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4 Scenarios for the Coming Collapse of the American Empire

The demise of the United States as the global superpower could come far more quickly than anyone imagines.

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All of these scenarios extrapolate existing trends into the future on the assumption that Americans, blinded by the arrogance of decades of historically unparalleled power, cannot or will not take steps to manage the unchecked erosion of their global position.

If America's decline is in fact on a 22-year trajectory from 2003 to 2025, then we have already frittered away most of the first decade of that decline with wars that distracted us from long-term problems and, like water tossed onto desert sands, wasted trillions of desperately needed dollars.

If only 15 years remain, the odds of frittering them all away still remain high.  Congress and the president are now in gridlock; the American system is flooded with corporate money meant to jam up the works; and there is little suggestion that any issues of significance, including our wars, our bloated national security state, our starved education system, and our antiquated energy supplies, will be addressed with sufficient seriousness to assure the sort of soft landing that might maximize our country's role and prosperity in a changing world.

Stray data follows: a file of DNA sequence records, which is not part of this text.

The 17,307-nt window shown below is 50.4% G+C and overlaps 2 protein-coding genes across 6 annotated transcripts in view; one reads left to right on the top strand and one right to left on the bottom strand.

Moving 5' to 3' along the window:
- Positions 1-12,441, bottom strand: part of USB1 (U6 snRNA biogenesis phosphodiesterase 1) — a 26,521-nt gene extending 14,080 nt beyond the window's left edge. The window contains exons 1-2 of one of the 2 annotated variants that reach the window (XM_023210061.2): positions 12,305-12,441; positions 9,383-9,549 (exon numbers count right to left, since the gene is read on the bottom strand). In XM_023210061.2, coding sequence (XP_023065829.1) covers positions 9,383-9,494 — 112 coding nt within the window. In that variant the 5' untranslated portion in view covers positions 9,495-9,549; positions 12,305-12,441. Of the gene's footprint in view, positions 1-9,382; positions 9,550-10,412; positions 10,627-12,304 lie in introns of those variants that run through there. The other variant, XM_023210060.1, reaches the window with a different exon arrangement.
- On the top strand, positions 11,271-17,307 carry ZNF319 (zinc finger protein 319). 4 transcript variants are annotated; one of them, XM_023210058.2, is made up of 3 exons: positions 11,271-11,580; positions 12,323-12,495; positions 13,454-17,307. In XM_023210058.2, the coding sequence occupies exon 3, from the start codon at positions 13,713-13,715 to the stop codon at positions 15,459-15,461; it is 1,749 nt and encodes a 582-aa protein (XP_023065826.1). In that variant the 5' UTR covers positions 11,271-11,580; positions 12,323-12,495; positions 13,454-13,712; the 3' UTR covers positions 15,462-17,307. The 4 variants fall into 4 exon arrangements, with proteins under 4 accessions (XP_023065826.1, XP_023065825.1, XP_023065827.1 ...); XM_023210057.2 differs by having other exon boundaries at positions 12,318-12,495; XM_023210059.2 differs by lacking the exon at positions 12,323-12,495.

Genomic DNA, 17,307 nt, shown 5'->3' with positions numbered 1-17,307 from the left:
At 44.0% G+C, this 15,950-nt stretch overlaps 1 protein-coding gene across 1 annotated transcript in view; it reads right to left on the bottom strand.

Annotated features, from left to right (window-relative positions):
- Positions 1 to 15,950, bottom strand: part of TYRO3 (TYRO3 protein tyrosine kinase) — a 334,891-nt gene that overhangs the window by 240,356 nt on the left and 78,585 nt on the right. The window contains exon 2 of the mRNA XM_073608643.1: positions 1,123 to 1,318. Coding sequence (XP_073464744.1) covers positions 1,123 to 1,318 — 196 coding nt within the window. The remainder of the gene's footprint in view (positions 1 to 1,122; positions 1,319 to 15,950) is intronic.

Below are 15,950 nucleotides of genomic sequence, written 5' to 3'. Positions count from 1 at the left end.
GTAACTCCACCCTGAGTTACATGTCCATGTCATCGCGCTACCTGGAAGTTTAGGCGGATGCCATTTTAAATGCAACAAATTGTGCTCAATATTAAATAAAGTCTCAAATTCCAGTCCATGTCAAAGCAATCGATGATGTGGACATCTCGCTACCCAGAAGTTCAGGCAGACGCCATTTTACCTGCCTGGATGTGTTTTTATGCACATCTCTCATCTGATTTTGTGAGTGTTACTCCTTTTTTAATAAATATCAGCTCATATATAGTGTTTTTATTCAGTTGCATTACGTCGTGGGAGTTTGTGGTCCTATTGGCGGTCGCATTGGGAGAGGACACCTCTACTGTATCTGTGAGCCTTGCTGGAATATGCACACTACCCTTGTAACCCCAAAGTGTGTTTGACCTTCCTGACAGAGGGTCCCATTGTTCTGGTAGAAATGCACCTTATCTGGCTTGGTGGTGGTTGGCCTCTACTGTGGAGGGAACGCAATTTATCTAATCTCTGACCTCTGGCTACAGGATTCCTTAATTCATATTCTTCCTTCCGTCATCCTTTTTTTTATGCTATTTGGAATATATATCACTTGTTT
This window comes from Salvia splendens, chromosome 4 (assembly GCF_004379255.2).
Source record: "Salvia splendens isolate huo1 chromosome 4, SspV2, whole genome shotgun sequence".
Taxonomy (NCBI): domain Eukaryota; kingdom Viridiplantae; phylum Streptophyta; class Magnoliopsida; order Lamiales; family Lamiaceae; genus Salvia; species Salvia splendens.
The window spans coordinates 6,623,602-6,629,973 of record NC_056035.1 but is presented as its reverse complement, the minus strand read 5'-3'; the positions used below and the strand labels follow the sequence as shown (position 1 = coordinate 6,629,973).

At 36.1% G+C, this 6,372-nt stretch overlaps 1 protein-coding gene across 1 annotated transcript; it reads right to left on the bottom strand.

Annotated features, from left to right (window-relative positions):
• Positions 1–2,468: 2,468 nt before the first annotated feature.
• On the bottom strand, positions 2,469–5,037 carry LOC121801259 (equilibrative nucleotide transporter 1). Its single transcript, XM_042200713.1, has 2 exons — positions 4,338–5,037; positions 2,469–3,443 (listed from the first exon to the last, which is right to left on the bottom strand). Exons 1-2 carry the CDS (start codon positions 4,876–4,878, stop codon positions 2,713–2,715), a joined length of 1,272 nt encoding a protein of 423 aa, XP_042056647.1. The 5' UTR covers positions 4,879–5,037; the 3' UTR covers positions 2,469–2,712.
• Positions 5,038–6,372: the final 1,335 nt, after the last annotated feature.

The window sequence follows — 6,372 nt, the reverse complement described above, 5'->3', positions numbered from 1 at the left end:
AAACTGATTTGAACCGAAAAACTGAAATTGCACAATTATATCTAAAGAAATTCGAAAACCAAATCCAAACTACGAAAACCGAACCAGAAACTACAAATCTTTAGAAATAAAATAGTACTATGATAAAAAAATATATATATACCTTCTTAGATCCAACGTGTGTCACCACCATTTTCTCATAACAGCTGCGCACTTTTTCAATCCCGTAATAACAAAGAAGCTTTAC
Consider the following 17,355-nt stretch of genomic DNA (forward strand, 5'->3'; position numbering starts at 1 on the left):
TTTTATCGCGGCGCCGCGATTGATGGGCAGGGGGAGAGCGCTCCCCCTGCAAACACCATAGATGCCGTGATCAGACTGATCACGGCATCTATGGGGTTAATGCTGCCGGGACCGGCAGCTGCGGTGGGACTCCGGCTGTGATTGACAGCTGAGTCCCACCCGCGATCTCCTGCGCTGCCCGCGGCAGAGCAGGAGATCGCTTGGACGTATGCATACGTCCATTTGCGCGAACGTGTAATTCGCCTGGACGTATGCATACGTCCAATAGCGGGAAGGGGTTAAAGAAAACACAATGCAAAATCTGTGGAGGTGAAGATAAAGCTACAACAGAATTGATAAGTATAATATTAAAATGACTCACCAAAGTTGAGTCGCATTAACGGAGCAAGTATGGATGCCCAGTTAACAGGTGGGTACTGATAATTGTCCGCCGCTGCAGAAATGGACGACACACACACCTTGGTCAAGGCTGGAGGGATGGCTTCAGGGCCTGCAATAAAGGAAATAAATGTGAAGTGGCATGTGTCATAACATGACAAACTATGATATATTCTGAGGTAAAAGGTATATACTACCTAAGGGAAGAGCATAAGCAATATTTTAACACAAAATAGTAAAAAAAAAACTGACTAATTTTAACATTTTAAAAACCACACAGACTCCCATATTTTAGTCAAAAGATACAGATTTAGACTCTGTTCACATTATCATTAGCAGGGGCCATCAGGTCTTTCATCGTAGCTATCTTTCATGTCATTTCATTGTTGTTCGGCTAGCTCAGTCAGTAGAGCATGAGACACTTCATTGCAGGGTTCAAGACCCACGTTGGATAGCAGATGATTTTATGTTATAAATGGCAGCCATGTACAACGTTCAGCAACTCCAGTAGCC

Europe's empires are gone and America's imperium is going.  It seems increasingly doubtful that the United States will have anything like Britain's success in shaping a succeeding world order that protects its interests, preserves its prosperity, and bears the imprint of its best values.

 

Alfred W. McCoy is professor of history at the University of Wisconsin-Madison.  A TomDispatch regular , he is the author, most recently, of Policing America’s Empire: The United States, the Philippines, and the Rise of the Surveillance State (2009). He is also the convener of the “Empires in Transition” project, a global working group of 140 historians from universities on four continents. The results of their first meetings at Madison, Sydney, and Manila were published as Colonial Crucible: Empire in the Making of the Modern American State and the findings from their latest conference will appear next year as “ Endless Empire: Europe’s Eclipse, America’s Ascent, and the Decline of U.S. Global Power .”

Copyright 2010 Alfred W. McCoy

 
 
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